5 great things Britain’s July election ruins

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LONDON — An election on July 4? Brits would rather be watching the football.

Prime Minister Rishi Sunak’s decision to launch a campaign smack-bang in the middle of Britain’s summer risks overshadowing some actually enjoyable things the country has lined up.

Here are some definitely-very-serious reasons to rue July 4 — for normies and Westminster geeks alike.

1) The sport

This summer sees the return of the European Championships — and the soccer tournament’s crunch fixtures fall right in the middle of the election campaign and on either side of polling day itself.

Westminster-residing football fans hoping that pre-tournament favorites England meet success will find themselves sneaking a glance at the side’s matches while on the campaign trail. If England reaches the quarter finals, meanwhile, those fixtures will take place in the days immediately following the election.

Scotland’s side are also playing at the tournament — and the timing of the campaign may present a problem for the Scottish National Party’s leader in Westminster, Stephen Flynn, who planned to be in Germany for the team’s June fixtures.

Everyone else can look forward to leaders going even further over the top than normal in their efforts to capitalize on the football frenzy — so expect more cringe photo-ops from the pub.

Britain’s Wimbledon tennis grand slam — much-loved by politicians and celebs — also gets underway in July, but now risks being overshadowed by loads of people plying Britain’s streets with clipboards.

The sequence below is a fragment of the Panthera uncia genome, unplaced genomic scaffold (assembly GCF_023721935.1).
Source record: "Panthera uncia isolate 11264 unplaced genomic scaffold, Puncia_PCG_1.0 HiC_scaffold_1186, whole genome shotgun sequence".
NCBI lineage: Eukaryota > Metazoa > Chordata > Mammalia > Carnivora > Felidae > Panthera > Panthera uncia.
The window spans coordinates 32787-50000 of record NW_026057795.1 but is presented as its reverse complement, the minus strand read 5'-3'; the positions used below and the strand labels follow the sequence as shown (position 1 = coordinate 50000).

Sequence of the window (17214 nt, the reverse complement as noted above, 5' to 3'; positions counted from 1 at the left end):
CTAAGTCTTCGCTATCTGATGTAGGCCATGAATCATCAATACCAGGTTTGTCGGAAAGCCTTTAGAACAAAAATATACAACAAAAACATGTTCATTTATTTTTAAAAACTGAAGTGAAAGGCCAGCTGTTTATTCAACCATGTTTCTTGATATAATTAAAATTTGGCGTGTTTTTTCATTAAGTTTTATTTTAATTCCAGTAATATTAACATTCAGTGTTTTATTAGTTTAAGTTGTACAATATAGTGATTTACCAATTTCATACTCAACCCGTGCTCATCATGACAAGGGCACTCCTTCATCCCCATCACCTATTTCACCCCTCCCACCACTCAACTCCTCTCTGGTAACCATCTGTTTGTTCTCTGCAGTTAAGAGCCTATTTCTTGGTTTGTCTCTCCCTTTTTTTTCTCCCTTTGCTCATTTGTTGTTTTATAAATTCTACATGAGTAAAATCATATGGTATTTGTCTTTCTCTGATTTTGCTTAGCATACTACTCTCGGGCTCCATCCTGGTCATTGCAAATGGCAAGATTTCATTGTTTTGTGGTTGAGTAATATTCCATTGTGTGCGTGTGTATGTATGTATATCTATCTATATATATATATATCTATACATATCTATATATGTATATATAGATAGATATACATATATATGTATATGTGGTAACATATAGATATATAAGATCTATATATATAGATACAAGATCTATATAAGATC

2) Festival season

Why sit in a field, drinking beer and listening to Dua Lipa, when you could be attending over-rehearsed election campaign stops with middle-aged men?

The election date falls right in the middle of the U.K.’s summer music festival season — and polling date is a week after Glastonbury, Britain’s largest festival.

The senior politicians and journalists who typically head to the festival — which this year features Lipa, Coldplay and Shania Twain — may find themselves scrambled to campaign events instead.

That don’t impress me much.

3) The school break

The election date comes before English and Welsh state schools break for summer.

However, most schools in Scotland and Northern Ireland — plus some private schools across the U.K. — will already be off.

Kids with political parents can expect even less love and attention as mums and dads scroll X frantically for updates.

Maybe it’ll prompt them to become politicians in turn.

4) Summer vacations

Sunak’s persistent promise of an election in the second half of the year — which does include July, to be fair — encouraged some insouciant Westminster types to book holidays. That includes ministers.

Holiday cancellations for SW1’s finest will be hard to swallow just a few years after the Covid-19 pandemic curbed all foreign travel. Get the violins out.

5) That ‘quiet’ August nerds keep dreaming of

It’s not just July we have to worry about.

August used to be the quietest month of the political year, with parliament in recess and little on the government or opposition “grid” of announcements.

But this year, falling just after an election, August will be very different.

Any new government will try to set the tone — with the critical first 100-day period of a new administration riding roughshod over dreams of an easy life.

Oh, and then we’ll have bitter recriminations and leadership posturing from whichever party loses. So maybe September will be ruined as well. Thanks, politics!